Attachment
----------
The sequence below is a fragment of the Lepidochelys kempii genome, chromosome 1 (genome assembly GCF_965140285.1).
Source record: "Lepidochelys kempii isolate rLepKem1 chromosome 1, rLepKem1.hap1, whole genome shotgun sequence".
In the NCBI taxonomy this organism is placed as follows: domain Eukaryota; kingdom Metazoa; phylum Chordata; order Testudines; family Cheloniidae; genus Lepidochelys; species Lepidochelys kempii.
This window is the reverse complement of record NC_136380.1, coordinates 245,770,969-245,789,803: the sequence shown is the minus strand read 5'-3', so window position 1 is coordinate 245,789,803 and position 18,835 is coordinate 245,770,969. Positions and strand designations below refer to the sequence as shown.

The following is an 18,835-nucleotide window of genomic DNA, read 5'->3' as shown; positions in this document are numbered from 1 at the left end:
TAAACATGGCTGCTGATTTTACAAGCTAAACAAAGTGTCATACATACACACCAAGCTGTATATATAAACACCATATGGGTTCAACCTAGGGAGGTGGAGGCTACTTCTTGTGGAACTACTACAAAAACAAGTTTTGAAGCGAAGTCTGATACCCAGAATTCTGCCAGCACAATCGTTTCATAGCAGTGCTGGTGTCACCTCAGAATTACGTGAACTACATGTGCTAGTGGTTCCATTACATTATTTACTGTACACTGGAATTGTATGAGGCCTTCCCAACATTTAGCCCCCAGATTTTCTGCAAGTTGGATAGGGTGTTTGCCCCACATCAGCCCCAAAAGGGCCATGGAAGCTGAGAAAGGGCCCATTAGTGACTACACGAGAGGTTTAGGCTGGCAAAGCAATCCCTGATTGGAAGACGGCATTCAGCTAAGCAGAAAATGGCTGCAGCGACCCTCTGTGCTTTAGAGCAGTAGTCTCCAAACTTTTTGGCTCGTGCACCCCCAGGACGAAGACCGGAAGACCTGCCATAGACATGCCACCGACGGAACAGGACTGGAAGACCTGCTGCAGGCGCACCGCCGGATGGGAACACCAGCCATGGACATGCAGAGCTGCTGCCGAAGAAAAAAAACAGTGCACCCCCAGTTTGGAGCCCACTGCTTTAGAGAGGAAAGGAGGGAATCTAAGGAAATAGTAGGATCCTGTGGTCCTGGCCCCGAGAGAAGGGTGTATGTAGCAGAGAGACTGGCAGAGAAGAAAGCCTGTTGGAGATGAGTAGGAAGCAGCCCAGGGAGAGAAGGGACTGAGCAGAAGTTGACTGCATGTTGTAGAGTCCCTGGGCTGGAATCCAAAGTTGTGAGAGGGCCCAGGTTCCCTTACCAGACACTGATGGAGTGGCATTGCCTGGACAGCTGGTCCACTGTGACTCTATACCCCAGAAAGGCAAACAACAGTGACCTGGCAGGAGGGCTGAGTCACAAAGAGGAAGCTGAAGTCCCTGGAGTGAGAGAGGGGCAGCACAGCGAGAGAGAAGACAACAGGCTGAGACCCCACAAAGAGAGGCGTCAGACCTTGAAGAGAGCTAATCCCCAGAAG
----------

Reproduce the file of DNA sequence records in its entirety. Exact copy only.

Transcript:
The sequence below is a fragment of the Lepidochelys kempii genome, chromosome 1 (genome assembly GCF_965140285.1).
Source record: "Lepidochelys kempii isolate rLepKem1 chromosome 1, rLepKem1.hap1, whole genome shotgun sequence".
In the NCBI taxonomy this organism is placed as follows: domain Eukaryota; kingdom Metazoa; phylum Chordata; order Testudines; family Cheloniidae; genus Lepidochelys; species Lepidochelys kempii.
This window is the reverse complement of record NC_136380.1, coordinates 245,770,969-245,789,803: the sequence shown is the minus strand read 5'-3', so window position 1 is coordinate 245,789,803 and position 18,835 is coordinate 245,770,969. Positions and strand designations below refer to the sequence as shown.

The following is an 18,835-nucleotide window of genomic DNA, read 5'->3' as shown; positions in this document are numbered from 1 at the left end:
TAAACATGGCTGCTGATTTTACAAGCTAAACAAAGTGTCATACATACACACCAAGCTGTATATATAAACACCATATGGGTTCAACCTAGGGAGGTGGAGGCTACTTCTTGTGGAACTACTACAAAAACAAGTTTTGAAGCGAAGTCTGATACCCAGAATTCTGCCAGCACAATCGTTTCATAGCAGTGCTGGTGTCACCTCAGAATTACGTGAACTACATGTGCTAGTGGTTCCATTACATTATTTACTGTACACTGGAATTGTATGAGGCCTTCCCAACATTTAGCCCCCAGATTTTCTGCAAGTTGGATAGGGTGTTTGCCCCACATCAGCCCCAAAAGGGCCATGGAAGCTGAGAAAGGGCCCATTAGTGACTACACGAGAGGTTTAGGCTGGCAAAGCAATCCCTGATTGGAAGACGGCATTCAGCTAAGCAGAAAATGGCTGCAGCGACCCTCTGTGCTTTAGAGCAGTAGTCTCCAAACTTTTTGGCTCGTGCACCCCCAGGACGAAGACCGGAAGACCTGCCATAGACATGCCACCGACGGAACAGGACTGGAAGACCTGCTGCAGGCGCACCGCCGGATGGGAACACCAGCCATGGACATGCAGAGCTGCTGCCGAAGAAAAAAAACAGTGCACCCCCAGTTTGGAGCCCACTGCTTTAGAGAGGAAAGGAGGGAATCTAAGGAAATAGTAGGATCCTGTGGTCCTGGCCCCGAGAGAAGGGTGTATGTAGCAGAGAGACTGGCAGAGAAGAAAGCCTGTTGGAGATGAGTAGGAAGCAGCCCAGGGAGAGAAGGGACTGAGCAGAAGTTGACTGCATGTTGTAGAGTCCCTGGGCTGGAATCCAAAGTTGTGAGAGGGCCCAGGTTCCCTTACCAGACACTGATGGAGTGGCATTGCCTGGACAGCTGGTCCACTGTGACTCTATACCCCAGAAAGGCAAACAACAGTGACCTGGCAGGAGGGCTGAGTCACAAAGAGGAAGCTGAAGTCCCTGGAGTGAGAGAGGGGCAGCACAGCGAGAGAGAAGACAACAGGCTGAGACCCCACAAAGAGAGGCGTCAGACCTTGAAGAGAGCTAATCCCCAGAAG